"FROZEN ANGELS is a mesmerizing work that is not so much a science film as a startling conduit into the future of the American Dream, where "perfect children" can be added to the shopping list. In their visually enthralling documentary, Eric Black and Frauke Sandig brilliantly evoke an atmosphere of familiar otherworldliness as they survey the field of assisted human-reproductive technologies." Shari Frilot, SUNDANCE FILM FESTIVAL
FROZEN ANGELS investigates the "future" as it exists, today in Los Angeles, following a cast of bigger than life, often funny, characters: wealthy sperm bank presidents, expectant surrogate mothers, gene researchers, radio-talk-show hosts, NASA scientists, infertile suburban couples, just-born and come-of-age adult designer babies, blonde, blue-eyed egg donors and feminist lawyers. The film warns of the coming dangers this brave new world poses to race relations, dividing society and the rest of the world into genetic have and have-nots.
Not a science film; FROZEN ANGELS makes the connection between individual desire and a society that would seek to design its children. It takes a rollercoaster ride through Los Angeles, a city better known for freeways, film sets of epic proportions, silicone implants, Governor Schwarzenegger, simulacra, Muscle Beach, Disneyland... for elevating the superficial to an art. But in the Mecca of the "Body Perfect," one in six couples are now infertile and Angelinos lead the world in the number of fertility clinics per capita. With no government regulation, L.A. is home to the world's largest egg donor agency, largest sperm bank, and largest surrogate mother agency. Nearly all their customers are wealthy, and almost all are white.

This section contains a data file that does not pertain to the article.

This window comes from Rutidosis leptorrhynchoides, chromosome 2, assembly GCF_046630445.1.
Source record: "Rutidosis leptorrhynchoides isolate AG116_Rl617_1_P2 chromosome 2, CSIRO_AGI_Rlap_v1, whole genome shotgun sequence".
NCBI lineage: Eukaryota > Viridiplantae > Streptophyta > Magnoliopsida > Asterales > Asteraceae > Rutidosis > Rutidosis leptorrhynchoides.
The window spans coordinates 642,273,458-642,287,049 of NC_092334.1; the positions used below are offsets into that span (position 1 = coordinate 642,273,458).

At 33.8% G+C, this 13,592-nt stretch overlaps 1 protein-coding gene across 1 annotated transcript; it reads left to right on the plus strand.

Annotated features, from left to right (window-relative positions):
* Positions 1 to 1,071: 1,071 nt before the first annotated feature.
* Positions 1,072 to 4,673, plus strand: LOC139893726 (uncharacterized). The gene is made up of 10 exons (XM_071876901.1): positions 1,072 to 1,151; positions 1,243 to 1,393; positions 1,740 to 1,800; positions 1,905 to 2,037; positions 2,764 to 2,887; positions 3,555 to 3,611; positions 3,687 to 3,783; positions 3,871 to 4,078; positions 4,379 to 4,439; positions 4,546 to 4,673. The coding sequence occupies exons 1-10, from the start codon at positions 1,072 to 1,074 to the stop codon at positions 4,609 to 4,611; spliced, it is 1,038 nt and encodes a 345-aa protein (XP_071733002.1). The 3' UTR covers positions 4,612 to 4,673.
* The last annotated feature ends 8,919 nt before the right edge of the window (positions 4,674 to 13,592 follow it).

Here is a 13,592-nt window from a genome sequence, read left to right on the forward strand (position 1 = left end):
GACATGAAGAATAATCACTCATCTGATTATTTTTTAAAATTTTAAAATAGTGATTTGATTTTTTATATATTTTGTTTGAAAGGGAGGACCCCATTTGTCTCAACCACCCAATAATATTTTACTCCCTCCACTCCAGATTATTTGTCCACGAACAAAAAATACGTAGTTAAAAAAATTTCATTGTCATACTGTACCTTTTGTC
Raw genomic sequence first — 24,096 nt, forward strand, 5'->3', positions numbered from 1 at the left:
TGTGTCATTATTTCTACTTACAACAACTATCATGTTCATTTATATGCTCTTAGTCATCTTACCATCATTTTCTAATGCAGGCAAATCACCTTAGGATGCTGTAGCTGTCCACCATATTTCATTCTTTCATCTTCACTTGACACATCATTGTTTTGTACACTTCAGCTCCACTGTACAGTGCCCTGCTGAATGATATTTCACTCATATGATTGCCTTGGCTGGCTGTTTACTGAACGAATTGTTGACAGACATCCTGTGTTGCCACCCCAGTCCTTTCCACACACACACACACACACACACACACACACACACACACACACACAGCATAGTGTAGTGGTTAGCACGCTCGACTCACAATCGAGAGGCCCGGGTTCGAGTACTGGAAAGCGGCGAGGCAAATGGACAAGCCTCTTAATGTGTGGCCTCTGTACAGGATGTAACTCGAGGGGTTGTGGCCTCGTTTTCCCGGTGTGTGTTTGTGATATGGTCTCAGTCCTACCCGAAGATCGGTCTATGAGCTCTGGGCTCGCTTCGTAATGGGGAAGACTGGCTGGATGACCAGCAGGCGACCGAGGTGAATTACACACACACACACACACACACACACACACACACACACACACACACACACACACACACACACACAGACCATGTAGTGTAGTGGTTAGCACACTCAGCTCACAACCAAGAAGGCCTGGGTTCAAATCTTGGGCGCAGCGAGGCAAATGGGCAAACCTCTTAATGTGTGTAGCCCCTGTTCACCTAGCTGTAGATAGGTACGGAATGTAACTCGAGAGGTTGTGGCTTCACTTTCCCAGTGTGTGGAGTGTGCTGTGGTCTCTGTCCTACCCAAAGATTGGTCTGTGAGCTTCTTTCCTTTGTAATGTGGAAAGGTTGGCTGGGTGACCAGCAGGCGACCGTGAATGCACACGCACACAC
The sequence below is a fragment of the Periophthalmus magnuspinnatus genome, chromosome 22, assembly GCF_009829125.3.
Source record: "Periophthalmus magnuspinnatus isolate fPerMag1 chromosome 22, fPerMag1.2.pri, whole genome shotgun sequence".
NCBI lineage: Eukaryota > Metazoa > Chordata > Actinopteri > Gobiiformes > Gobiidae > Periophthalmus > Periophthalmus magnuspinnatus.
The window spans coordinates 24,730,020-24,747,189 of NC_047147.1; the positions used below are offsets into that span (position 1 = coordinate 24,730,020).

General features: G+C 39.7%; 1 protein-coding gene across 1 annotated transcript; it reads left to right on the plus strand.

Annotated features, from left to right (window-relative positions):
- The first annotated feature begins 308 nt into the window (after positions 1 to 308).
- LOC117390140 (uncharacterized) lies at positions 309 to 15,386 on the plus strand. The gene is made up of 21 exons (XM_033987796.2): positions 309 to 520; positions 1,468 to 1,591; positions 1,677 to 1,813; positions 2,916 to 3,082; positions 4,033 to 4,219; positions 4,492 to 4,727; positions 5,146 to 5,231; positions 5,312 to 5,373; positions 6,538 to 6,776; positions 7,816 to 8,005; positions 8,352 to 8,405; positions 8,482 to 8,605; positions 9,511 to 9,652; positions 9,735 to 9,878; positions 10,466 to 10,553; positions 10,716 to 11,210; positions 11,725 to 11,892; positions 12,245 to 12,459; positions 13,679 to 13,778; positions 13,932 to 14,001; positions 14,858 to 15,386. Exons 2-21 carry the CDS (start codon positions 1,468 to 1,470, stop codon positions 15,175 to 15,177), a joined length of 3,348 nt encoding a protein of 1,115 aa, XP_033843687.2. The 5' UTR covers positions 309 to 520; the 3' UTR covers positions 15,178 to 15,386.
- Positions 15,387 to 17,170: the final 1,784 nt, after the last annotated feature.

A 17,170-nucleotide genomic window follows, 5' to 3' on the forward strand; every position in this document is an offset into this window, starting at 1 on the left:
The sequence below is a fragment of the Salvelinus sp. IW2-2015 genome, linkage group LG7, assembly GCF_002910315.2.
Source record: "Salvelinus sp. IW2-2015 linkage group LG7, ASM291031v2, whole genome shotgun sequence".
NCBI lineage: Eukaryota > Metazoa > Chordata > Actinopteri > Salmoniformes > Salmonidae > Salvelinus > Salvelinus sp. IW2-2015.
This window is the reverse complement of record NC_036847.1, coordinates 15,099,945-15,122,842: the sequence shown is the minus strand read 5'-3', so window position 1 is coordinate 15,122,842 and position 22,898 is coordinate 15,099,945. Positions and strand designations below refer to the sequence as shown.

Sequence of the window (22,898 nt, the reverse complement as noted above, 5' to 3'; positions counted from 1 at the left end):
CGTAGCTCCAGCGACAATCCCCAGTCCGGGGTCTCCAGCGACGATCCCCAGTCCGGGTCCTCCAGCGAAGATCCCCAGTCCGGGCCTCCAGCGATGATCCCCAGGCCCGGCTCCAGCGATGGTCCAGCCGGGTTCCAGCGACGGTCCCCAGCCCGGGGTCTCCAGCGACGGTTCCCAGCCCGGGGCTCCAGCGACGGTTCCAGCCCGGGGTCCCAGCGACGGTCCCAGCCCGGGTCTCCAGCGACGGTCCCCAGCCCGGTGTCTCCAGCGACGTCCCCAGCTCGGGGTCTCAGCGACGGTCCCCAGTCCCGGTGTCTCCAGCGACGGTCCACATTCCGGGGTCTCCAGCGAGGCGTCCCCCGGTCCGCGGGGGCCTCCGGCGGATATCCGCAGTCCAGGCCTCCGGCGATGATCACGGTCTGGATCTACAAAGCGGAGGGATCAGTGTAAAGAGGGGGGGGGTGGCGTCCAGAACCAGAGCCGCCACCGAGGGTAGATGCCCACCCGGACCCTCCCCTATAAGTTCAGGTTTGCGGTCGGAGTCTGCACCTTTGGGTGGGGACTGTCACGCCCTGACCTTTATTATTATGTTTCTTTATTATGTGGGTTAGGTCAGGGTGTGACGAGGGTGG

With the potential to screen for over 2,000 genetic diseases coming on line in the very near future, who would risk having imperfect children by way of recreational sex? And what corporation would insure them?
FROZEN ANGELS is a highly visual and stylized film, often more reminiscent of fiction or science fiction film than documentary: the fluid camera is almost always in motion on a steadicam, in automobiles, or helicopters, "Talking head" has been reduced to near zero and there is no narration. The characters tell their own conflicting stories and the viewer is asked to contemplate his/her own thoughts about the coming of the new eugenics and the sort of world we will leave for the children being created? No one's moral code is left unchallenged.
"the most chilling film on show this year is Eric Black and Frauke Sandig's Frozen Angels, which follows Los Angeles radio host and surrogate mother agency owner, Bill Handel as he seeks to show just how close we are to the age of designer babies, with all its terrifying eugenic consequences". David Parkinson, BBC, London